What is a watershed?
Reference provided by http://www.depweb.state.pa.us/justforkids
A watershed is an area of land that drains to a common body of water. A watershed is defined not by political boundaries but by geographical barriers such as a ridge, hill, or mountain that determine how the water flows over the landscape. When a drop of rain falls on the land, it flows downhill into small creeks and streams, then into larger rivers, and eventually into lakes, wetlands, or the ocean.
Do You Know Your "Watershed Address"?
We all live in a watershed! In fact, we all have what some people call a “watershed address.” Just as your home is located on a street, within a city, within a state, your "watershed address" is the path taken by a water droplet from the moment it falls on or outside your home to when it enters a major waterway. Take a moment to think about where the water that rains on your home goes. After it leaves your lawn, street, or sidewalk, does it flow downhill straight to a nearby stream, to a puddle in your backyard, or to a storm drain that leads to a local creek?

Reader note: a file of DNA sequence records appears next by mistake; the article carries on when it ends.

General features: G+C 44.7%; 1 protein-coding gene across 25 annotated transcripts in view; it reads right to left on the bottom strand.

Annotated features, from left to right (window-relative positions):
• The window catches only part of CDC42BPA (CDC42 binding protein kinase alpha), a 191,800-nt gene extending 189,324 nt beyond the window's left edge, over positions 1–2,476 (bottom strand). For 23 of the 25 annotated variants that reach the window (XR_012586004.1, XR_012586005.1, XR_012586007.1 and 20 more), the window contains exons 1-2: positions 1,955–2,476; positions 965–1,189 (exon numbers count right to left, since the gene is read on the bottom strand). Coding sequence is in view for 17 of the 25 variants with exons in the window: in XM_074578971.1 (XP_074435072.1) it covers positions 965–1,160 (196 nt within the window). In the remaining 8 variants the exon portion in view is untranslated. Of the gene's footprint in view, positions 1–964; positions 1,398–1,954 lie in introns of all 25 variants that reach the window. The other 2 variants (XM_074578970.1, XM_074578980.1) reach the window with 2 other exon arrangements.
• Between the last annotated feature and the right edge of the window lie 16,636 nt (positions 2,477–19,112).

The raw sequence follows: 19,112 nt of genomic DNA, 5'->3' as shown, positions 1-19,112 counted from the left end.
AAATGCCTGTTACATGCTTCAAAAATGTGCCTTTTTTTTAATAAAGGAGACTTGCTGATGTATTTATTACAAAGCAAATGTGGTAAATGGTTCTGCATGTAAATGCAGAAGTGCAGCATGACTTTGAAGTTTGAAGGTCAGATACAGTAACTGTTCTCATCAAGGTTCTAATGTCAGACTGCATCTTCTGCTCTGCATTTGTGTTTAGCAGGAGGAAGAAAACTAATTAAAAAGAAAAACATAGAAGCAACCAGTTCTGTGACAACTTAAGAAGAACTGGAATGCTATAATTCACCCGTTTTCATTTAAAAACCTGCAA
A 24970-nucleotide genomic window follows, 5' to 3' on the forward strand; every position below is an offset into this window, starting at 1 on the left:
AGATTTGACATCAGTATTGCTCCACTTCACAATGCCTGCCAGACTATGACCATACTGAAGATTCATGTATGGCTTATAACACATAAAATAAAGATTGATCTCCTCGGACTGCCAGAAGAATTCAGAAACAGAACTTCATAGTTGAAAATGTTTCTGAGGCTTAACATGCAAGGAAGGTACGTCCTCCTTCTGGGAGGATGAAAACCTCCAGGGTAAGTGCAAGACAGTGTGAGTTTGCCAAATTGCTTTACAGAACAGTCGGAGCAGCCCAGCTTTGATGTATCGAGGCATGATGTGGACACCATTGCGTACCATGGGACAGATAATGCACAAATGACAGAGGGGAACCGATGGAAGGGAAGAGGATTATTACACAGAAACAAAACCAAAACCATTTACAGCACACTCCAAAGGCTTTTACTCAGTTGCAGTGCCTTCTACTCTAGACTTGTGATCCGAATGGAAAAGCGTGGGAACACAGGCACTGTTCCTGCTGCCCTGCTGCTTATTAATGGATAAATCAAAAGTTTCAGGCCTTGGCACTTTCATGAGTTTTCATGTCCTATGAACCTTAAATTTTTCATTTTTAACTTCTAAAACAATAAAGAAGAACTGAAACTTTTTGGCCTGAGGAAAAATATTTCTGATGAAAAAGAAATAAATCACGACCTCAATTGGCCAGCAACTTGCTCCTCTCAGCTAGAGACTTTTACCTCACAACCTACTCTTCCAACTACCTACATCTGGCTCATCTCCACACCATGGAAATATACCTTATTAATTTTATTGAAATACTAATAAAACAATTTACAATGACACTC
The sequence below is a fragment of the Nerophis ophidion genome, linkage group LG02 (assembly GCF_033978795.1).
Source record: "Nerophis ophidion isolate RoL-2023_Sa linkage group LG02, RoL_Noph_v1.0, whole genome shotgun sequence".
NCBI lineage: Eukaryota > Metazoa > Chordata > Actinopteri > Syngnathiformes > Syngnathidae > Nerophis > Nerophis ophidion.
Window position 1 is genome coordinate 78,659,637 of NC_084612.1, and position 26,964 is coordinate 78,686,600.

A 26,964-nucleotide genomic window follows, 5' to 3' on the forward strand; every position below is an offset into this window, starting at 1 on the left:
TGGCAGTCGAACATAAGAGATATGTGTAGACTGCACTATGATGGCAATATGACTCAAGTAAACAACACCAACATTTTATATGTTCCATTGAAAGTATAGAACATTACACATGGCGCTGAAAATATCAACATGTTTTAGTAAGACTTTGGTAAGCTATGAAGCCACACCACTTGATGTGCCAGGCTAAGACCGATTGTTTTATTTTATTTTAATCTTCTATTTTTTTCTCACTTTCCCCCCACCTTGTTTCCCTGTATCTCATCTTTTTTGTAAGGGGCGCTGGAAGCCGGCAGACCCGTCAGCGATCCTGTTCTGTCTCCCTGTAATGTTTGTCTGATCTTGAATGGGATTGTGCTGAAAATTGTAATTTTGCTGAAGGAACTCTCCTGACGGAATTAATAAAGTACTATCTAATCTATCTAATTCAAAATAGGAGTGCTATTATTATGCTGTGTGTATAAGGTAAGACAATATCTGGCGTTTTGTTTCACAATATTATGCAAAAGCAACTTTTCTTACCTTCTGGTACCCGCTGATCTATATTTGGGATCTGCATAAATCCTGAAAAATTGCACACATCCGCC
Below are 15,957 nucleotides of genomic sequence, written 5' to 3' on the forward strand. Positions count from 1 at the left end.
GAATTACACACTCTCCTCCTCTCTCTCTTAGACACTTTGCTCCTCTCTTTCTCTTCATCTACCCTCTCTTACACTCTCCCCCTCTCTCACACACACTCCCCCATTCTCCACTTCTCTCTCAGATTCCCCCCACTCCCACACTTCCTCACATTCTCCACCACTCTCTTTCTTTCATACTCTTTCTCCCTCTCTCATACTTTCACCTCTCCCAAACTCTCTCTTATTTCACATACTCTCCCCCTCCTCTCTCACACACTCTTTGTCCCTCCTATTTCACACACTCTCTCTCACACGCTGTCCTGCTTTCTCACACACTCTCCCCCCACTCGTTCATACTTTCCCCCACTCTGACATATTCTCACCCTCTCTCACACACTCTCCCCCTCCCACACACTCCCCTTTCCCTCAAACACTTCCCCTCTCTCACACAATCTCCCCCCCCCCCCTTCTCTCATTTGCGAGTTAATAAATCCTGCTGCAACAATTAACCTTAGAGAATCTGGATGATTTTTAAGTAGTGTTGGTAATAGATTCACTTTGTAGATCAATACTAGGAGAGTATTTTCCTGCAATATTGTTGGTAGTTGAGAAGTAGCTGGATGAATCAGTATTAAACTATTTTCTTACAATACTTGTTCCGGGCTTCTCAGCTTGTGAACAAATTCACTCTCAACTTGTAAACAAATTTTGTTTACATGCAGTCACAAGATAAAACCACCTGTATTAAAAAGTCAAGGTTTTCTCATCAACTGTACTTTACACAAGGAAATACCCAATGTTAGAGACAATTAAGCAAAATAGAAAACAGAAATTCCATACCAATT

Here in Southeastern Minnesota, we are part of the largest watershed in the United States, the Mississippi River Basin, which drains all or parts of thirty-one states and two Canadian provinces. Large watersheds are composed of smaller, sub-watersheds. In Minnesota there are eighty-one large watersheds. Cascade Meadow is a part of the Zumbro River Watershed, which covers 910,323 acres. This means that any water that falls on or flows through the land surrounding Cascade Meadow will eventually end up in the Zumbro River. From there, it will drain to the Mississippi River and eventually end up all the way down in the Gulf of Mexico.
If you live in the Rochester, MN area, your watershed address is Zumbro River Watershed, Mississippi River Basin!
We All Live Downstream!
The characteristics of a watershed play a large role in how water moves through it. Any changes made to the land will affect the functioning of that watershed. It’s important, therefore, to remember that what we do on the land affects the water quantity and quality for everyone and everything living downstream.
Run-off and Join the Cycle
By the way, not all the water that falls as rain runs off to join a creek or stream. So where does it go? It enters other parts of the water cycle. Some rain evaporates back into the air or filters into the soil where it is either taken up by plants or drains into the subsurface and becomes groundwater.
Surf your watershed! Find information about your watershed and groups working on water issues in your watershed by checking out these links: